Long-term voriconazole and skin cancer: is there cause for concern?

Curr Infect Dis Rep. 2011 Dec;13(6):536-43. doi: 10.1007/s11908-011-0220-x.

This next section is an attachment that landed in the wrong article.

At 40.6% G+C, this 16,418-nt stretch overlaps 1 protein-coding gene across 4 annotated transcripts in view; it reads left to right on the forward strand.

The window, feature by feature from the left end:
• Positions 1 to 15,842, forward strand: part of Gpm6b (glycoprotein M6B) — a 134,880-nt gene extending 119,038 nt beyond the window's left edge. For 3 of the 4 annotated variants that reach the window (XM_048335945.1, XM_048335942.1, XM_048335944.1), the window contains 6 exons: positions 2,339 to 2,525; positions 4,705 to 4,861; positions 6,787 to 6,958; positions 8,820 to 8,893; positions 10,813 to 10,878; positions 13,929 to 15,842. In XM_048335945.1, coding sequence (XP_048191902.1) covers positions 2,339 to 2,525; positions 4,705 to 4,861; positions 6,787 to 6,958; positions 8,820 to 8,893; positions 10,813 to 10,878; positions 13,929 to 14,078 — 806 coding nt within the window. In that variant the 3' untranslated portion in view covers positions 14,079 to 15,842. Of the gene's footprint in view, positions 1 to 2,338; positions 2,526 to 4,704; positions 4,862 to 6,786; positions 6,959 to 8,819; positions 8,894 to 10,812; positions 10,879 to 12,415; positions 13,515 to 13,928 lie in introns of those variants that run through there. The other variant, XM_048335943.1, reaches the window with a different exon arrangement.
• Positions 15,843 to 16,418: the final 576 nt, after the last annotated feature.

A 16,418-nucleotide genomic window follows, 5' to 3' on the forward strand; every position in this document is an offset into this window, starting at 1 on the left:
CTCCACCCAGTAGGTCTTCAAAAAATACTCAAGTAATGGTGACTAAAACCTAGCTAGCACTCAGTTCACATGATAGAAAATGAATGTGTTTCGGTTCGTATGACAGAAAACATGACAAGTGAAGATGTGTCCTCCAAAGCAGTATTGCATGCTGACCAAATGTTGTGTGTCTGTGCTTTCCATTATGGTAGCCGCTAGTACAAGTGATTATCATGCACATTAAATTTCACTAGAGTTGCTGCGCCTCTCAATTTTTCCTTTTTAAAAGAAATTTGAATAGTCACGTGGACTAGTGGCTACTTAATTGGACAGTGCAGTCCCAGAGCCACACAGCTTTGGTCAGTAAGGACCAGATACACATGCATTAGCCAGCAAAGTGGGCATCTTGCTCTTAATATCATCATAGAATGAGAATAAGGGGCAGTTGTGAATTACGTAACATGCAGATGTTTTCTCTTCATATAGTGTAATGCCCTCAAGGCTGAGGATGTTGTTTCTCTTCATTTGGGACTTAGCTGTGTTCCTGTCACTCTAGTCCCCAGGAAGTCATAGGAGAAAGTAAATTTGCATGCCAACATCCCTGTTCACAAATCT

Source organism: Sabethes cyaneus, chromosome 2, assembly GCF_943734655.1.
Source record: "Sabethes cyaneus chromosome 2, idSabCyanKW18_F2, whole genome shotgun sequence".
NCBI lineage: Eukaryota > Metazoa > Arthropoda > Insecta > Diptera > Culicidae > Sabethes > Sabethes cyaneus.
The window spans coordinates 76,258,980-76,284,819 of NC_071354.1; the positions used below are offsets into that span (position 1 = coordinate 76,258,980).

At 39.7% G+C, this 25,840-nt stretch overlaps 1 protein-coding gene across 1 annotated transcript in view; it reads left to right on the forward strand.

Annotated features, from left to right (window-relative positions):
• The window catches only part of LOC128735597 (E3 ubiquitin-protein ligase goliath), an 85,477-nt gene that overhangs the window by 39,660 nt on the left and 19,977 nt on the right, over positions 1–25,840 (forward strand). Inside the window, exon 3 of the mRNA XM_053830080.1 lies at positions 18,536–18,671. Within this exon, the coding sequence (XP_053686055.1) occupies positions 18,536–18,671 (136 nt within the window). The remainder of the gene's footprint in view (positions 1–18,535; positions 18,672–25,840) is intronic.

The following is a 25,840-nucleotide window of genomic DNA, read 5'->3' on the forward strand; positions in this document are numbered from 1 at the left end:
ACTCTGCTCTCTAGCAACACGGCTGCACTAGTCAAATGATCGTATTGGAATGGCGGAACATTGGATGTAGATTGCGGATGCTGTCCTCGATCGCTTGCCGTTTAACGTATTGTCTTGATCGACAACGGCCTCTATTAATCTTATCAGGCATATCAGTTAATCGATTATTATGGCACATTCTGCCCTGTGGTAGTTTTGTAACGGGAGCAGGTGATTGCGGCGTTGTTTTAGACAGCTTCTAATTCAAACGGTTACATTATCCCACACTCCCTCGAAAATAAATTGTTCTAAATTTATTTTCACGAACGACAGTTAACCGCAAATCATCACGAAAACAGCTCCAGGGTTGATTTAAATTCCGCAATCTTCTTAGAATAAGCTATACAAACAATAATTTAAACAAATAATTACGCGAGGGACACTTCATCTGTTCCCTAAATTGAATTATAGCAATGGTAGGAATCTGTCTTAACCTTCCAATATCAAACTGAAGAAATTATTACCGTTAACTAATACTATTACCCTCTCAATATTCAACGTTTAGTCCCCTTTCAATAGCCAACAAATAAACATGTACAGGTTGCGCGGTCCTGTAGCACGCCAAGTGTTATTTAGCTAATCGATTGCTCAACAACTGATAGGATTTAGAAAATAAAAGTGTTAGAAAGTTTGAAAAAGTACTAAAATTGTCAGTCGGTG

Skin toxicity due to voriconazole is well recognized. Recently, several series have reported skin cancer, particularly cutaneous squamous cell carcinoma (C-SCC), following photosensitivity reactions among patients receiving long-term voriconazole (>12 months). Almost all patients were immunosuppressed, including stem cell and solid organ transplant recipients. A case-control study of lung transplant recipients identified long-term voriconazole (median cumulative dose: 76 grams) and residence in areas of strong sun exposure as independent risk factors for C-SCC. The mechanism(s) by which voriconazole may predispose to skin cancer is not clear. Moreover, the relative contribution of voriconazole and other factors such as immunosuppression, ultraviolet exposure, advanced age and skin type is unknown. Until further data are available, voriconazole should be used carefully for durations >6-9 months, particularly among patients with risk factors for skin cancer. In patients requiring prolonged voriconazole, diligent skin examinations, avoidance of excess sunlight, and liberal use of UV protectants are advisable.